She said Malacañang should make sure that heads would roll in the Coast Guard for its repeated failure to curb overloading, along with ensuring the implementation of safety measures, that could have prevented this sea tragedy.

Sen. Rodolfo Biazon, on the other hand, urged President Arroyo to certify several bills as urgent — Senate Bill 795, the Maritime Code of the Philippines; SB 2409, the Creation of the National Transportation Safety Board; and SB 794, the Maritime Administration Act.

Biazon said he filed these bills as early as the 11th Congress, but they are still pending at the committee level.

He said this tragedy could have been avoided if the appropriate laws, particularly his three maritime bills, were passed.

Past laws, decrees and instructions "tended to muddle up the situation because it has resulted in the overlapping of functions and responsibilities among the different government agencies involved in maritime safety," Biazon said.

He said the government cannot leave these "unresponsive laws" uncorrected because the Philippines, "being archipelagic, is greatly dependent on maritime transportation for trade and commerce to flourish."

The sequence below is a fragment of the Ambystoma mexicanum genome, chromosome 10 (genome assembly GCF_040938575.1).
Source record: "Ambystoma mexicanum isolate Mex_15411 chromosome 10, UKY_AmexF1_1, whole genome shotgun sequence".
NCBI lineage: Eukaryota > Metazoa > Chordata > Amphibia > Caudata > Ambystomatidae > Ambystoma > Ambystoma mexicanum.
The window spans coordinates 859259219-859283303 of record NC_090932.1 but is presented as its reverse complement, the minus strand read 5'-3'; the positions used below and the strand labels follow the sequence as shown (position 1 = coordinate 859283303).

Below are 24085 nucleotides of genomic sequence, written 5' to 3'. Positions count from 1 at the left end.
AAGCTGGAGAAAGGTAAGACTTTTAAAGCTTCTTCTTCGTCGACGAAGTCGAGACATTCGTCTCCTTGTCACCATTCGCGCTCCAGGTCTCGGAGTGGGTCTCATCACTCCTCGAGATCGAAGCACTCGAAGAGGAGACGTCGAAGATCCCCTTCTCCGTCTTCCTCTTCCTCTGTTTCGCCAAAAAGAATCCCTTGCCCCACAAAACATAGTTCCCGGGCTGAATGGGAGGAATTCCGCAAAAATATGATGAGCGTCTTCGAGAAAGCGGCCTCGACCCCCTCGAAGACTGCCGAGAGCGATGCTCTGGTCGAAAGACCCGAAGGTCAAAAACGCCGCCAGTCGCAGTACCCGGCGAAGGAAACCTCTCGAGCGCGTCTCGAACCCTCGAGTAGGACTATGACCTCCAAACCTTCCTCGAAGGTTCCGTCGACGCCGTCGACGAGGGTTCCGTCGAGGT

While the PCG used its new 35-meter patrol vessel, the BRP Ilocos Norte, yesterday in the efforts to search and rescue survivors of the collision, several military vessels have also been called in to help.

Defense Secretary Angelo Reyes said Navy ships, logistics supply vessels, patrol gunboats, a civilian vessel and helicopters are involved in the search.

Assisting the crew of the navy and civilian vessels are Marine divers based in Ternate, Cavite, he said.

Navy spokesman Geronimo Malabanan said the Navy has already dispatched LSV 550, BRP Cagayan de Oro and Patrol Boat 372. Another boat, DF 342, is on its way to the collision site.

Reyes said the search and rescue operations could take at least three more days to finish – there could be more passengers that are still missing since the San Nicolas was overloaded with people not listed in the ship’s manifest.

The last known collision at the mouth of Manila Bay was on Dec. 2, 1998, when the M/V Cebu City struck the M/V Kota Suria, resulting in the death of 73 people. Forty-one were declared missing then.

Reyes also said the National Disaster Coordinating Council is set to release P10,000 as financial assistance to each victim of the accident. — With reports from Jose Aravilla, Sammy Santos, Bong Fabe, Mike Frialde

Reported by: Sol Jose Vanzi